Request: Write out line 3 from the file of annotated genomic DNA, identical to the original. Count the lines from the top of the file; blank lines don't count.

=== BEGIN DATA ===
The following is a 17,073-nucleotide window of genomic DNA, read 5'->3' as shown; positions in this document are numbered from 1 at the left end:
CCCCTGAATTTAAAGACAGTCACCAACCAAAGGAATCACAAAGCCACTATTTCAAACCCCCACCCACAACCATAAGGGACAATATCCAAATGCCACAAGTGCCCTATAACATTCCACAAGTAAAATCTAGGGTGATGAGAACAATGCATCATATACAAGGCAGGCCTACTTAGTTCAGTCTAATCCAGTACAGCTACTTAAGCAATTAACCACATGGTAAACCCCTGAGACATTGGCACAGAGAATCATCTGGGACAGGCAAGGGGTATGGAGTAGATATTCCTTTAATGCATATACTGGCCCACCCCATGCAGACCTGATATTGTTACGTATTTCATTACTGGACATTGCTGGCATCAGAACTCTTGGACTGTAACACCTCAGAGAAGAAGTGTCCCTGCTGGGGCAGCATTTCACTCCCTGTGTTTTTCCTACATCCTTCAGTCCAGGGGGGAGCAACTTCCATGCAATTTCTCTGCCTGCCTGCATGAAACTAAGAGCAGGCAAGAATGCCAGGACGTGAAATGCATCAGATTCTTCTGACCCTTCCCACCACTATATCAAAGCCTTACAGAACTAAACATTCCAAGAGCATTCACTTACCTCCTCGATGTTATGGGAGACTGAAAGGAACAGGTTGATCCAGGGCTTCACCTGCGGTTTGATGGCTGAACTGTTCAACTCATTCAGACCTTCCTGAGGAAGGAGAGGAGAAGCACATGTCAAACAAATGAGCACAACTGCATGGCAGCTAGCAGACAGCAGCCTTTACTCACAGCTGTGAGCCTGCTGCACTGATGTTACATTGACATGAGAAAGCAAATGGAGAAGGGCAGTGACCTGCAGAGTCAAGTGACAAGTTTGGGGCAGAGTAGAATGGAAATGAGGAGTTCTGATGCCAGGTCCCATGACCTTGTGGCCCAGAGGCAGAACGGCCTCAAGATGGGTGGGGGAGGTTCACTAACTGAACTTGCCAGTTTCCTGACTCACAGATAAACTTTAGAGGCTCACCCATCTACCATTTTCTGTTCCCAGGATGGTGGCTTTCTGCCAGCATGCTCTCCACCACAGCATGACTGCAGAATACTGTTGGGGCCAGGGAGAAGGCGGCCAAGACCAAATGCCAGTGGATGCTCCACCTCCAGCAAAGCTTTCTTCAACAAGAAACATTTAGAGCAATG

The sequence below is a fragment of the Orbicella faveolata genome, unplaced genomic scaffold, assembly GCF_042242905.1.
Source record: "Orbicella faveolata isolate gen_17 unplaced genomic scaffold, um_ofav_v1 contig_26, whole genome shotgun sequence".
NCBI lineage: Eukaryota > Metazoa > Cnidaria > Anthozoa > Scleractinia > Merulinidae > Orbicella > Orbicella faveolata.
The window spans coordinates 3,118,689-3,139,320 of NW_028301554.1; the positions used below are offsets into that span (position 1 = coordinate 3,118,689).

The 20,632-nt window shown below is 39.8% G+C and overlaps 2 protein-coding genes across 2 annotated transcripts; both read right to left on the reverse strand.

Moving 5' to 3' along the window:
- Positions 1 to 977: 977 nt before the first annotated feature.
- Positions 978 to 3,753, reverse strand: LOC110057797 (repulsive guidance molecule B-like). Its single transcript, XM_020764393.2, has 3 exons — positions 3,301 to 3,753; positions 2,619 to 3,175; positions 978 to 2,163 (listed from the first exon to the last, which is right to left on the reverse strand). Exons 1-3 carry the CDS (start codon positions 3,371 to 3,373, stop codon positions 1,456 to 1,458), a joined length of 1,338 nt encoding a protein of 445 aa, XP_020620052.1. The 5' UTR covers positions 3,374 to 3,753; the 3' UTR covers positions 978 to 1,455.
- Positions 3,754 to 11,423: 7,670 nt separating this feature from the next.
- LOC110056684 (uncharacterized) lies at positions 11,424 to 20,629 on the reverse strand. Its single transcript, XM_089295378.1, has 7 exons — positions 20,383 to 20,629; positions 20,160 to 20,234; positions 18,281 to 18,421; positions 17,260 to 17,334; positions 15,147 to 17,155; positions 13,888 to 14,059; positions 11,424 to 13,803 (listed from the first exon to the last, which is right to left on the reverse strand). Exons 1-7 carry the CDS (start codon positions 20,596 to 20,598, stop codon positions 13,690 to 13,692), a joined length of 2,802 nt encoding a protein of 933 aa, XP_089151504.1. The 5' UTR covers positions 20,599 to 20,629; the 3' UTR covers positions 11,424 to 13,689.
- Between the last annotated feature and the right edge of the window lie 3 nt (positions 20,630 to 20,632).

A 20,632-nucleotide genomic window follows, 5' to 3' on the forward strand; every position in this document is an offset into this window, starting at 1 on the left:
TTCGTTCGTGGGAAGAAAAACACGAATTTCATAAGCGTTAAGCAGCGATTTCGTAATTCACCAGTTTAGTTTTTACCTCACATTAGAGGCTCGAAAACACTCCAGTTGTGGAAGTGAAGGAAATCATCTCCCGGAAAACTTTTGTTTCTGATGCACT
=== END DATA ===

The sequence below is a fragment of the Orbicella faveolata genome, unplaced genomic scaffold, assembly GCF_042242905.1.